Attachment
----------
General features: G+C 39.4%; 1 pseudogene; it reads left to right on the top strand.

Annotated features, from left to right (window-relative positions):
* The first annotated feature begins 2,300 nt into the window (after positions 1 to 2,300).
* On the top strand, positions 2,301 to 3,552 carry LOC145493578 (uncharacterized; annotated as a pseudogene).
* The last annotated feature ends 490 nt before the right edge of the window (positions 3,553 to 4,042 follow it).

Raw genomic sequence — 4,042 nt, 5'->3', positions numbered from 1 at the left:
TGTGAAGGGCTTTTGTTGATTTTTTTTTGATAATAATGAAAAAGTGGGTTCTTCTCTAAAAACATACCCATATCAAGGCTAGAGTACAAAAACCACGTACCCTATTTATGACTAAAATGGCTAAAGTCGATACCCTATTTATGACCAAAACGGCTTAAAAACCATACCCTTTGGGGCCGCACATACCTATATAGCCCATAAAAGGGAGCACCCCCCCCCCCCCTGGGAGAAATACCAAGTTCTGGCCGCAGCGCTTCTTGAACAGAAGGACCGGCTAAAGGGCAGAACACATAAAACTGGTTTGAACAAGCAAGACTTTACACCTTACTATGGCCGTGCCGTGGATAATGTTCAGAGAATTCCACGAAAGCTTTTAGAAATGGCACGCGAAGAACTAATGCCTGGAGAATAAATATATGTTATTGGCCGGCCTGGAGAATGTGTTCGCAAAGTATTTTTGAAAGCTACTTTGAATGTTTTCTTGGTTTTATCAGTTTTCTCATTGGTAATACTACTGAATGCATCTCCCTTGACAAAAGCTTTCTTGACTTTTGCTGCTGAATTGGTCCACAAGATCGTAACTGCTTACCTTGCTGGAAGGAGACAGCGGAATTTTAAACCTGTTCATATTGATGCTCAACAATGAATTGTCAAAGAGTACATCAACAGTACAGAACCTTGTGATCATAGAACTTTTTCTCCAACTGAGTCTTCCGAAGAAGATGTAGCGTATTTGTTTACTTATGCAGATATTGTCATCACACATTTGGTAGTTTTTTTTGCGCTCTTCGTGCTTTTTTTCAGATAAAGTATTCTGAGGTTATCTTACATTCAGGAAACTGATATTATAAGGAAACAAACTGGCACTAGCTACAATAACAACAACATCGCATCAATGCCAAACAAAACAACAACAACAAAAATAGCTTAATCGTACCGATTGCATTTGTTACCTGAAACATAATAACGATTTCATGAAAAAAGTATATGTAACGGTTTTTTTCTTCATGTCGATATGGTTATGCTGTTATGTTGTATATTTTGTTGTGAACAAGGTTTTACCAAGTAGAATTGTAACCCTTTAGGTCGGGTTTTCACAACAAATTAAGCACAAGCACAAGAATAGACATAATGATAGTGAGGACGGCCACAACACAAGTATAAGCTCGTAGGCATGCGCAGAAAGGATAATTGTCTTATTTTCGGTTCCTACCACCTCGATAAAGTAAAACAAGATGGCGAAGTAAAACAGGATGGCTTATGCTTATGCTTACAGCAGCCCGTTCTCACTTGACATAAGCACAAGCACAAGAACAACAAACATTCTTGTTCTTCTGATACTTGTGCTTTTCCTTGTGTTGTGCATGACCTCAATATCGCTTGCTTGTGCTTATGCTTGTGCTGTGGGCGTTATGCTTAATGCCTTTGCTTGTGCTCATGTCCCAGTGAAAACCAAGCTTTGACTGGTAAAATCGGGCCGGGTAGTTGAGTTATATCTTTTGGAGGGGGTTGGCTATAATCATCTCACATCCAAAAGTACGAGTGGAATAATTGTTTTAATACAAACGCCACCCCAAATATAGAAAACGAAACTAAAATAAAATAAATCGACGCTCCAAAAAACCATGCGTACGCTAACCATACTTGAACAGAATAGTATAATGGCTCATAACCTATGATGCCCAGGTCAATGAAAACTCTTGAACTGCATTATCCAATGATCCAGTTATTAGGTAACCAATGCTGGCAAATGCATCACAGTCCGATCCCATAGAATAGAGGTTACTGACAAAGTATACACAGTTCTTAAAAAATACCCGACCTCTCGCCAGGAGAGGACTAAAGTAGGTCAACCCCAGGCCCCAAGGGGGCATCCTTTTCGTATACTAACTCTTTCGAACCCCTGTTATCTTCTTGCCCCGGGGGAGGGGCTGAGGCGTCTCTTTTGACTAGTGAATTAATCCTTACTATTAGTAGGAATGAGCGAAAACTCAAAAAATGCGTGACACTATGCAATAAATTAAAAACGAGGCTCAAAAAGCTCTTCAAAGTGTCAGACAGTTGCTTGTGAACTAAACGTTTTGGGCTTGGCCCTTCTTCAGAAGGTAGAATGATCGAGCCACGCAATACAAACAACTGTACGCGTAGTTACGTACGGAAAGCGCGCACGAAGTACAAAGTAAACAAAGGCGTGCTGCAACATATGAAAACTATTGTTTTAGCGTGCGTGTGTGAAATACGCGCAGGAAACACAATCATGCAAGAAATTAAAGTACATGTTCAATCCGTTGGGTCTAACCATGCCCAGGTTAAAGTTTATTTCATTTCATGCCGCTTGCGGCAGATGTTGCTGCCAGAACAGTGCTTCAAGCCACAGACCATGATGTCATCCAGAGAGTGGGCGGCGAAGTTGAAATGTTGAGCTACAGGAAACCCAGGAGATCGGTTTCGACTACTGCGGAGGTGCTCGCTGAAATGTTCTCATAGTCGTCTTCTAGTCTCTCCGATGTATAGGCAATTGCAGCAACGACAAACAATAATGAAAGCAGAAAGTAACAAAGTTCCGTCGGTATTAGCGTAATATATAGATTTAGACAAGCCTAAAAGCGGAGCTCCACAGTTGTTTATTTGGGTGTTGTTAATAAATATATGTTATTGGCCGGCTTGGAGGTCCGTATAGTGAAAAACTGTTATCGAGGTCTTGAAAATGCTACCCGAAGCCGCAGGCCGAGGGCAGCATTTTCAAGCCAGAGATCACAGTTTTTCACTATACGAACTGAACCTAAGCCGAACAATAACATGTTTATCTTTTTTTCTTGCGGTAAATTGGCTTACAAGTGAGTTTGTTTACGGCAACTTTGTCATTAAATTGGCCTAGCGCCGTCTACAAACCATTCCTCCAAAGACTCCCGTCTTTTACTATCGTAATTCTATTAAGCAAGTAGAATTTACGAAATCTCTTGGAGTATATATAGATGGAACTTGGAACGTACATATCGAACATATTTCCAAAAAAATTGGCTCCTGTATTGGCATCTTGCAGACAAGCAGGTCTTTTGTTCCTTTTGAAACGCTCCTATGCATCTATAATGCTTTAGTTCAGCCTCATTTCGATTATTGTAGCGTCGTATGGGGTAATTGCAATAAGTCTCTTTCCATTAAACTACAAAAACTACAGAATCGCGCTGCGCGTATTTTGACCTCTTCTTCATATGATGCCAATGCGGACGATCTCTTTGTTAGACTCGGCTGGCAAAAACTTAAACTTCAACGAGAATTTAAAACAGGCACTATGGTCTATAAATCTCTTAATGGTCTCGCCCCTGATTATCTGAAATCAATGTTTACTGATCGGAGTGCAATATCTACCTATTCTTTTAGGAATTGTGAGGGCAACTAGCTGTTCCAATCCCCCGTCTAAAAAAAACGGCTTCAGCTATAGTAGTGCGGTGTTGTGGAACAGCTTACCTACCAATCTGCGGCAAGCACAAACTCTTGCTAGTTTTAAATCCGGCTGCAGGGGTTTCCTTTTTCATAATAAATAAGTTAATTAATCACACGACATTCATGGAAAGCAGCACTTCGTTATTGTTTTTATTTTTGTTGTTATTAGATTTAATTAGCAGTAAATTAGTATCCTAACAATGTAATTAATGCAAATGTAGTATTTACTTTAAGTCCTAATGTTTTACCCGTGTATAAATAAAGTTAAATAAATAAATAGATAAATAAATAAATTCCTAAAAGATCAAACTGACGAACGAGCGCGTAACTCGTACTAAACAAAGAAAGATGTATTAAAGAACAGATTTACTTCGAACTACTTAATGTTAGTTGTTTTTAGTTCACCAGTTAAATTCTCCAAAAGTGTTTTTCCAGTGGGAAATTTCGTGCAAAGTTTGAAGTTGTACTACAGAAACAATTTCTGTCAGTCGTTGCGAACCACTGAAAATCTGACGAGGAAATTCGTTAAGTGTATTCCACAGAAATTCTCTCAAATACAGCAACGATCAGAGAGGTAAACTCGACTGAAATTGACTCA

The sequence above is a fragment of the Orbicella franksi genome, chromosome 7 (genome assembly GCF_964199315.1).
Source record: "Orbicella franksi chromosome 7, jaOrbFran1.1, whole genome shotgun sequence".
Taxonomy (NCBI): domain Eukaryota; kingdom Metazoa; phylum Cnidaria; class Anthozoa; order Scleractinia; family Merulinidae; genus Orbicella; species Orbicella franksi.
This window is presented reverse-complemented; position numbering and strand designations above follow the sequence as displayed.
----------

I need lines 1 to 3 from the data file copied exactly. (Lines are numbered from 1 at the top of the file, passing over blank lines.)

General features: G+C 39.4%; 1 pseudogene; it reads left to right on the top strand.

Annotated features, from left to right (window-relative positions):
* The first annotated feature begins 2,300 nt into the window (after positions 1 to 2,300).